Heart Friendly Diet
Knowing which food to eat more of and which ones to limit is the first step toward a heart healthy diet.
Control your portion size
What you eat is just as important as how much you eat of it. Overloading your plate and eating until you are bursting at the seams can lead to a greater ingestion of calories than you would like, leading to unnecessary weight gain.
Use a smaller plate or bowl to help you to control your portions. You can eat larger portions of the nutrient dense foods such as vegetables. Eating a lot of sodium can contribute to high blood pressure, which is a risk factor for cardiovascular disease. It is important to control your sodium as well as your sugar intake.
Eat more fruits and vegetables
Vegetables and fruits are great sources of vitamins and minerals. They are rich in dietary fibre which is important for controlling cholesterol levels.
Including vegetables and fruits in your diet can be easy. Always make sure you have these foods available for quick snacks. Keep a bowl of fruit available for easy access. Choose recipes that have a high proportion of fruits and vegetables.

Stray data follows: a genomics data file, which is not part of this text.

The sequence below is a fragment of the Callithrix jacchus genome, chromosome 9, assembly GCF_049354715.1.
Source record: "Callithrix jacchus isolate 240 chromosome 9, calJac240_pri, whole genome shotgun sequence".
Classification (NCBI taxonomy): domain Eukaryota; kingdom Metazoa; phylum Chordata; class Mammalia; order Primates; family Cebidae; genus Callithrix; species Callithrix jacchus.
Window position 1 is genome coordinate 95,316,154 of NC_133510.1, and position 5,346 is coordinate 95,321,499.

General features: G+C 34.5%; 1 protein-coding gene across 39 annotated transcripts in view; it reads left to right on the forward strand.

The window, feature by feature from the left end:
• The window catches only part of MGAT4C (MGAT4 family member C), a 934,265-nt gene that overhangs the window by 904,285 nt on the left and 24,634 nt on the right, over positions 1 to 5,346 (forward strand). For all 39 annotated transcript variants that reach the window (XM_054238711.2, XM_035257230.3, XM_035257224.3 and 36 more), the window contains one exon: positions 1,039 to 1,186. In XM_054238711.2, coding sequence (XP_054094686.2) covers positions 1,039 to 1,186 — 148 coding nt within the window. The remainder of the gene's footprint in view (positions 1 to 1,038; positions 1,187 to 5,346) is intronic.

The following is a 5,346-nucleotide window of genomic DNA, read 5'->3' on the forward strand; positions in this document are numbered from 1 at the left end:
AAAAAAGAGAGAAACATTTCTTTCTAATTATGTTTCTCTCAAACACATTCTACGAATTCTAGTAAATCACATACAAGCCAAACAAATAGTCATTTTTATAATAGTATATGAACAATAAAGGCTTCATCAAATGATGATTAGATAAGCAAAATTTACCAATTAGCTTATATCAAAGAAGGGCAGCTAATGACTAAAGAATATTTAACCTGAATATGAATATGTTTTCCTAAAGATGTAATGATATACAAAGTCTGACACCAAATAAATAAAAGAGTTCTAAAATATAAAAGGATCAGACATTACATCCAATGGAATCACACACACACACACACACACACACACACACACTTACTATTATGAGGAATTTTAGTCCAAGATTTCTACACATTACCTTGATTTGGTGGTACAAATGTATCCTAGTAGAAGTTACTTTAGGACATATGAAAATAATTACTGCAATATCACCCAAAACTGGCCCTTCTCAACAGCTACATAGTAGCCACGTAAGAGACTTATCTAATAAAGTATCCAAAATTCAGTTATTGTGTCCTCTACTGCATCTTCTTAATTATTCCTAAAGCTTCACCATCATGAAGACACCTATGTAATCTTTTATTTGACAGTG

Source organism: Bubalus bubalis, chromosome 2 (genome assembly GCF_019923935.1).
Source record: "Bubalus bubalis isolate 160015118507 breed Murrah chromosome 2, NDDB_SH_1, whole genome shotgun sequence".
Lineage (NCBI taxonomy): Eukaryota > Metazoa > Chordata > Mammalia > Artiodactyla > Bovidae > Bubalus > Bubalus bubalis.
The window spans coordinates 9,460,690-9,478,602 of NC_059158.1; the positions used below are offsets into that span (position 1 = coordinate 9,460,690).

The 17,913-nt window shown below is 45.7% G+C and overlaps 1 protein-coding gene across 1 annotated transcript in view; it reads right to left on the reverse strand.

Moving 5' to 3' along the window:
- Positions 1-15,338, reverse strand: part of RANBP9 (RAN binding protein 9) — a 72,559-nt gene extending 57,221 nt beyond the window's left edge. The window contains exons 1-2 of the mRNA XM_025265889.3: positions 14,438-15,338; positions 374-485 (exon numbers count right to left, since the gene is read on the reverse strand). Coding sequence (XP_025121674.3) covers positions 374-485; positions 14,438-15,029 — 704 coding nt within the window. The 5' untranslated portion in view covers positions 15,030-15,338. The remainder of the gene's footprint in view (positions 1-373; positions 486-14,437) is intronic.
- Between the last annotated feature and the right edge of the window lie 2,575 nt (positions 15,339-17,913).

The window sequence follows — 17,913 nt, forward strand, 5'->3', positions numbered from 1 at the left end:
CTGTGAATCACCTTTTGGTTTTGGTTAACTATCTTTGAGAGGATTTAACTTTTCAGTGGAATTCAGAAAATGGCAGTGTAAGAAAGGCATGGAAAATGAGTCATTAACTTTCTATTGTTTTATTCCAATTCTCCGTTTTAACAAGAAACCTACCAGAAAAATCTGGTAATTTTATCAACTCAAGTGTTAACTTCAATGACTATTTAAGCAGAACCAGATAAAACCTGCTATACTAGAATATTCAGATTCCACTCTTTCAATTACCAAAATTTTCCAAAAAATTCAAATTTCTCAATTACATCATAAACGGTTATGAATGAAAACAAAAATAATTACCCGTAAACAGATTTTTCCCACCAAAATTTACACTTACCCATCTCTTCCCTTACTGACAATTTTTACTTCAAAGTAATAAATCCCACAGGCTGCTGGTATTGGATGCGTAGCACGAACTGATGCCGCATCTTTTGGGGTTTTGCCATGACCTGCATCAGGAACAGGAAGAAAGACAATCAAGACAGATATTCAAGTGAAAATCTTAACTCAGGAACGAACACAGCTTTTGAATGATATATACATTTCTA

Avoid canned fruit that is packed with heavy syrup as well as frozen fruit with added sugar.
Select whole grains
Whole grains are naturally high in fibre and other important nutrients that play an important role in regulating blood pressure and heart health. It is easy to increase the amount of whole grains in a heart-healthy diet simply by making substitutions for refined grain products such as white bread, white rice and white pasta.
- Some grains products to choose
- Whole wheat flour
- Whole grain bread
- High fibre cereal
- Whole grains such as cous cous, quinoa, barley, brown rice
Some grain products to limit or avoid
Limit unhealthy fats
- White, refined flour
- White bread
- High processed crackers
By limiting your intake of saturated fat and avoiding trans fats, you are on the road to reducing your blood cholesterol levels and lowering your risk of heart disease.
Protein should be eaten at every meal, along with a carbohydrate and a healthy fat. Lean meat, poultry and fish are the best sources of protein
Legumes such as beans, peas and lentils also are good sources of protein and make good substitutes for meat.
Printer Friendly Version
Related Modalities Nutrition